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F/As, Is This Door "cracked?"  
User currently offlineFlyboy80 From United States of America, joined Jul 2001, 1875 posts, RR: 3
Posted (10 years 8 months 3 weeks 5 days 7 hours ago) and read 3624 times:



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I'm wondering if this forward door (1R) is what would be considered "Cracked?" Also, I've seen other pictures of planes sitting on the ramp with the doors open quite often such as this one.

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F/As always say that their airline says NOT to open the doors (U.S. Airlines) unless there is an emergencey, but during training do the instructers talk to you about this? Because it seems to me that if a door was open, couldn't a gate agent or someone report you, and you would be breaking airline policy correct? Thanks for any help... It's awesome having a cool Flight attendant community here that helps with these sorts of questions, as all of you know, I always have some! lol, thanks!
Brian

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User currently offlineUal747 From , joined Dec 1969, posts, RR:
Reply 1, posted (10 years 8 months 3 weeks 5 days 7 hours ago) and read 3581 times:

Umm...not sure what you mean by "cracked"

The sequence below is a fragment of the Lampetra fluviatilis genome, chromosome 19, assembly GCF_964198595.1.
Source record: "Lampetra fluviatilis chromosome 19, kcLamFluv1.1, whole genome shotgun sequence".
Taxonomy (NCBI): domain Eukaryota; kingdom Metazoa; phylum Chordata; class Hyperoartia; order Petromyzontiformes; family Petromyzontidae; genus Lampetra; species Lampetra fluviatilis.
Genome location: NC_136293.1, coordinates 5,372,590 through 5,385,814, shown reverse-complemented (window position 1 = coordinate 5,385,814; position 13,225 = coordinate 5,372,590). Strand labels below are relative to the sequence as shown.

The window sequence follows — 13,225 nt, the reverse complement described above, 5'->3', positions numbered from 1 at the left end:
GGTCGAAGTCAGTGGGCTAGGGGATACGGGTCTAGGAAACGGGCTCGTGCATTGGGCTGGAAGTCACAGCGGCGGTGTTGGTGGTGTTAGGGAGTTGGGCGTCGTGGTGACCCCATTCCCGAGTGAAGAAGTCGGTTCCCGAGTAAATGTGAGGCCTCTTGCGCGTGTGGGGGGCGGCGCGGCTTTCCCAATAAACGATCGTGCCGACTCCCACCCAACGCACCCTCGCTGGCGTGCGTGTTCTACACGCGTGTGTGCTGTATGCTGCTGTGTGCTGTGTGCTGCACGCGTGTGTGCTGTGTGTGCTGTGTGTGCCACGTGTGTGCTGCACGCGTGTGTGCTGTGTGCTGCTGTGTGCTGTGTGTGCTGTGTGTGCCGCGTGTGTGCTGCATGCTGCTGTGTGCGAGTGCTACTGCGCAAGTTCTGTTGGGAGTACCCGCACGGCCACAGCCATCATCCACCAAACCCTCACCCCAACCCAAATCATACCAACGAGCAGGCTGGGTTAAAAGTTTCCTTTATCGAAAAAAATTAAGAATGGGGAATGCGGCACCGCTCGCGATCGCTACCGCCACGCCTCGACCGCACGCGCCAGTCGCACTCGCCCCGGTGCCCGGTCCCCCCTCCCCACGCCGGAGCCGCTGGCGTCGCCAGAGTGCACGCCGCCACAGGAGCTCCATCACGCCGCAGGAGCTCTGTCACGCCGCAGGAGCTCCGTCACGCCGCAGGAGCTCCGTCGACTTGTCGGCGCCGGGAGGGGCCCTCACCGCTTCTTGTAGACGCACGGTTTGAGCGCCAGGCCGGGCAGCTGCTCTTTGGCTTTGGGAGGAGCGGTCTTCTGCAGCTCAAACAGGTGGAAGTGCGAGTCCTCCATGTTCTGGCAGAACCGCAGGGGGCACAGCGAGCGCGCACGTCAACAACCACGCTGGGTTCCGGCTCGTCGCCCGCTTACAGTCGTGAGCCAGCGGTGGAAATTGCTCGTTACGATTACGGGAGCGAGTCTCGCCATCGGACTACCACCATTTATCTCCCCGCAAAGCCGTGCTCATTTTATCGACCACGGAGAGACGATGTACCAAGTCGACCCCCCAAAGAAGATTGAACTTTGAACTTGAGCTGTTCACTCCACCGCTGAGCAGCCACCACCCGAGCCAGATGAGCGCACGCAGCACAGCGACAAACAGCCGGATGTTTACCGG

But, the doors on the right side of the aircraft are often opened to allow service vehicles access to the plane such as cleaning and food. Sometimes doors are opened on aircraft to let them air out. I think its pretty standard procedure.

UAL747


User currently offlineAJ From Australia, joined Nov 1999, 2381 posts, RR: 24
Reply 2, posted (10 years 8 months 3 weeks 5 days 7 hours ago) and read 3555 times:

It is very common for classic 737s and various other types to have the doors "cracked", ie just opened for a very sensible reason. Later aircraft had the door designed so that if it was opened from the outside whilst armed the door would automatically disarm, in other words you could not fire the slide at yourself! Earlier 737s did not have this feature so the door is cracked from the inside prior to servicing staff arriving to indicate that the door is disarmed. Very sensible really!

User currently offlineVain~ From Netherlands, joined Jul 2001, 35 posts, RR: 0
Reply 3, posted (10 years 8 months 3 weeks 4 days 22 hours ago) and read 3283 times:

I've never heard of a 737 classic or ng with a automatic disarm system, its just a bar attached to the floor when its armed.